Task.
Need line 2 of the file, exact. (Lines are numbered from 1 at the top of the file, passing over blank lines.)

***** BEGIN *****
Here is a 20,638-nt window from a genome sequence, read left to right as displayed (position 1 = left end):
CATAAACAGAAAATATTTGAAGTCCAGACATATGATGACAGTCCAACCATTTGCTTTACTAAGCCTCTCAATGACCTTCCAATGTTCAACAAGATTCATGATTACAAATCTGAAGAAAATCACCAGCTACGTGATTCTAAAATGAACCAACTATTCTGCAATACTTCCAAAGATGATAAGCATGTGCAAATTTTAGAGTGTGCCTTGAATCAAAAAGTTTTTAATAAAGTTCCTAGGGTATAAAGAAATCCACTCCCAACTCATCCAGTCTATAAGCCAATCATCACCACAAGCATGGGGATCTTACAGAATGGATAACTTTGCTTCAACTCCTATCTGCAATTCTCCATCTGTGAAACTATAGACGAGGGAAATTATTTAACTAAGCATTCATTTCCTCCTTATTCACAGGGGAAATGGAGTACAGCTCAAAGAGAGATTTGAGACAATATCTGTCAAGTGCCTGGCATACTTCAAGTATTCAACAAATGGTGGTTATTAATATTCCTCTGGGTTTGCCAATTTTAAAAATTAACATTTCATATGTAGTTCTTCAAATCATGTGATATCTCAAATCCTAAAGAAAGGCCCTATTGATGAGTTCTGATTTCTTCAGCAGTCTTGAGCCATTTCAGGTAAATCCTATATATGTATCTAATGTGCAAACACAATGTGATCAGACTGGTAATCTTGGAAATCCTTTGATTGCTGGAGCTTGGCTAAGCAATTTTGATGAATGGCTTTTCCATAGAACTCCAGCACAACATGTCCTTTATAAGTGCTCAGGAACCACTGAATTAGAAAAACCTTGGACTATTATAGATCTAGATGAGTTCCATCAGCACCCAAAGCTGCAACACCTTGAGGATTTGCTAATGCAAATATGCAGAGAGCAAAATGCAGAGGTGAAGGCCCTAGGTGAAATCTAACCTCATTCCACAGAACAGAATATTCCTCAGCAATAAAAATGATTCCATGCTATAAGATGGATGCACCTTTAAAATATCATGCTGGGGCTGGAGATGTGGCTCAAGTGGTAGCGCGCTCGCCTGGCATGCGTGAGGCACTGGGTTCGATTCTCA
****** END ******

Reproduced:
CATAAACAGAAAATATTTGAAGTCCAGACATATGATGACAGTCCAACCATTTGCTTTACTAAGCCTCTCAATGACCTTCCAATGTTCAACAAGATTCATGATTACAAATCTGAAGAAAATCACCAGCTACGTGATTCTAAAATGAACCAACTATTCTGCAATACTTCCAAAGATGATAAGCATGTGCAAATTTTAGAGTGTGCCTTGAATCAAAAAGTTTTTAATAAAGTTCCTAGGGTATAAAGAAATCCACTCCCAACTCATCCAGTCTATAAGCCAATCATCACCACAAGCATGGGGATCTTACAGAATGGATAACTTTGCTTCAACTCCTATCTGCAATTCTCCATCTGTGAAACTATAGACGAGGGAAATTATTTAACTAAGCATTCATTTCCTCCTTATTCACAGGGGAAATGGAGTACAGCTCAAAGAGAGATTTGAGACAATATCTGTCAAGTGCCTGGCATACTTCAAGTATTCAACAAATGGTGGTTATTAATATTCCTCTGGGTTTGCCAATTTTAAAAATTAACATTTCATATGTAGTTCTTCAAATCATGTGATATCTCAAATCCTAAAGAAAGGCCCTATTGATGAGTTCTGATTTCTTCAGCAGTCTTGAGCCATTTCAGGTAAATCCTATATATGTATCTAATGTGCAAACACAATGTGATCAGACTGGTAATCTTGGAAATCCTTTGATTGCTGGAGCTTGGCTAAGCAATTTTGATGAATGGCTTTTCCATAGAACTCCAGCACAACATGTCCTTTATAAGTGCTCAGGAACCACTGAATTAGAAAAACCTTGGACTATTATAGATCTAGATGAGTTCCATCAGCACCCAAAGCTGCAACACCTTGAGGATTTGCTAATGCAAATATGCAGAGAGCAAAATGCAGAGGTGAAGGCCCTAGGTGAAATCTAACCTCATTCCACAGAACAGAATATTCCTCAGCAATAAAAATGATTCCATGCTATAAGATGGATGCACCTTTAAAATATCATGCTGGGGCTGGAGATGTGGCTCAAGTGGTAGCGCGCTCGCCTGGCATGCGTGAGGCACTGGGTTCGATTCTCA